On a cold Caucus Night in Des Moines, Iowa, this past February, I watched a gaggle of high-schoolers stage a small protest. They were desperate to make voters care about climate change, because they weren’t old enough to vote themselves, even though the election was happening in their own cafeteria. All they could do was march among the tables, holding their banner. “What do we want? A Green New Deal,” they chanted, awkwardly. “When do we want it? Now.” The adults mostly looked on without reacting. A blonde woman in a Joe Biden 2020 T-shirt, the polling site’s precinct captain, shook her head. “So disruptive,” she mumbled audibly as she hustled over to speak to an official from the Iowa Democratic Party, who jogged after the group and gently asked them to leave the room.
Those kids were desperate to vote for Bernie Sanders. Back at the school entrance, they met in a group hug. They said they were terrified of the future, for their families and friends. They had no idea what their lives would look like in ten years, when they would be my age. But they knew that Sanders took climate change the most seriously of any candidate and that he had the most radical set of plans to redesign the economy. “Please vote for Bernie Sanders,” they begged the people who walked by.
While covering the primaries, I met a lot of people who couldn’t vote for Bernie Sanders, but who were asking those who could to do it for them: countless teenagers who pounded Diet Coke while knocking on doors; felons; undocumented immigrants. I met a lot of people who could vote, too, who told me their primary motivation in backing Sanders was protecting the very vulnerable: the homeless, the sick, people still in prison, the extremely poor. These marginalized groups have been at the center of the Sanders campaign since he announced his run for president in Brooklyn last year. He spoke of their plight constantly on the trail; at his rallies, you could feel the urgency of the moment — people were suffering right now. There was a sense of a pressing crowd against the gates, even larger than the one that was actually on the ground, pushing, pushing. In October, in Queens, when Sanders returned to campaigning after suffering a heart attack, he crystallized that feeling into a question: “Are you willing to fight for someone you don’t know?” The project was bigger than his supporters, and, certainly, him.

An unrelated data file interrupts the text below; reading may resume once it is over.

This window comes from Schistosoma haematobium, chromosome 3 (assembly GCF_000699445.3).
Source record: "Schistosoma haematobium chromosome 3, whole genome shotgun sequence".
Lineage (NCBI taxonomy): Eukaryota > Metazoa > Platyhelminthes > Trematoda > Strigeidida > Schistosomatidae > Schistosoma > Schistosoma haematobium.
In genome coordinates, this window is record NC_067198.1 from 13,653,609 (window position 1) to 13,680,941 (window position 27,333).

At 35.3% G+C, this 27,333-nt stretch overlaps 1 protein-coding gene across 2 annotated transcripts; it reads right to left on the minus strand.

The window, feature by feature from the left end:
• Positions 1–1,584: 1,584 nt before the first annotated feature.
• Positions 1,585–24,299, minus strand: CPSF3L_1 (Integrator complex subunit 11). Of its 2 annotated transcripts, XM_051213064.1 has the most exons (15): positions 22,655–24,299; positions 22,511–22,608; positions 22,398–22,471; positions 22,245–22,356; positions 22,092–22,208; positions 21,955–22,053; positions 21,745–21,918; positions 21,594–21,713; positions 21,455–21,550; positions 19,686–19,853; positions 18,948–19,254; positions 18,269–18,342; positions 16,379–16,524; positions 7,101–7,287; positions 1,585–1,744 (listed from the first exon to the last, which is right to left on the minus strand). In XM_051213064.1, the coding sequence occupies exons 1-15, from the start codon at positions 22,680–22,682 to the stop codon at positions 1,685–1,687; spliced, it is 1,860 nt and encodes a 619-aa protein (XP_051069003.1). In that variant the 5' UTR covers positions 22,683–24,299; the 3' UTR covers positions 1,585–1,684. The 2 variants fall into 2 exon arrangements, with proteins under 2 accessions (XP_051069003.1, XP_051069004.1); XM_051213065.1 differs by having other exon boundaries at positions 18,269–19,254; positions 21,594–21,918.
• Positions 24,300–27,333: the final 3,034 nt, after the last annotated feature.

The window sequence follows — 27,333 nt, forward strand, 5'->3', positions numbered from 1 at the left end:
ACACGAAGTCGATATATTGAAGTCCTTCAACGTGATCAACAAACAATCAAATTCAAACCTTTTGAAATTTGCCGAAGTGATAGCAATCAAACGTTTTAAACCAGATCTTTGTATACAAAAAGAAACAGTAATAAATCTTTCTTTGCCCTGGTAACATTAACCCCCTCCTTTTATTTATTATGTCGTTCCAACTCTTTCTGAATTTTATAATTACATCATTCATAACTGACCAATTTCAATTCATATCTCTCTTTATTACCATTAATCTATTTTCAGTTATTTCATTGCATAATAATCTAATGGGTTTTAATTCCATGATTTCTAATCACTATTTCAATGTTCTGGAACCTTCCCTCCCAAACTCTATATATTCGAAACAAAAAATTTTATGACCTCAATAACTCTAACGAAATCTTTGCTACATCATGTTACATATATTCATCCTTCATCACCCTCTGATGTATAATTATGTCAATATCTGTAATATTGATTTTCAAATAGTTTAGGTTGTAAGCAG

So mingled with my sadness that Sanders has suspended his candidacy is stubborn anticipation, faith that this is the start of something else. Sanders had the boldness and the courage to offer a counter-narrative to America’s centuries-long devotion to unforgiving individualism. Instead, he challenged us to inhabit a radical human solidarity, for the people who don’t even get a say. That solidarity will outlast the end of his campaign, and even another term of Donald Trump, if that’s what we get.
Michelle Alexander describes the work of civil-rights and social-justice movements of the last century as “separate streams feeding into the same river,” and the Sanders campaign felt like that river. Instead of defeat, I see a dam bursting.
When Bernie Sanders won his first mayoral election in Burlington, Vermont, in 1981, it was by just ten votes. Now, even in losing, there are millions of people who stand with him. People who would vote to cancel student debt, even if they don’t have any; who would let their employer-sponsored health care go if it meant everyone could have coverage, regardless of their employment status; who want to see ICE disbanded so that immigrants can live here freely and healthfully, even if they came here illegally. Enough people are imagining these things now, and demanding them, that there’s still hope they can become reality, maybe for those high-schoolers in Iowa, when they are my age.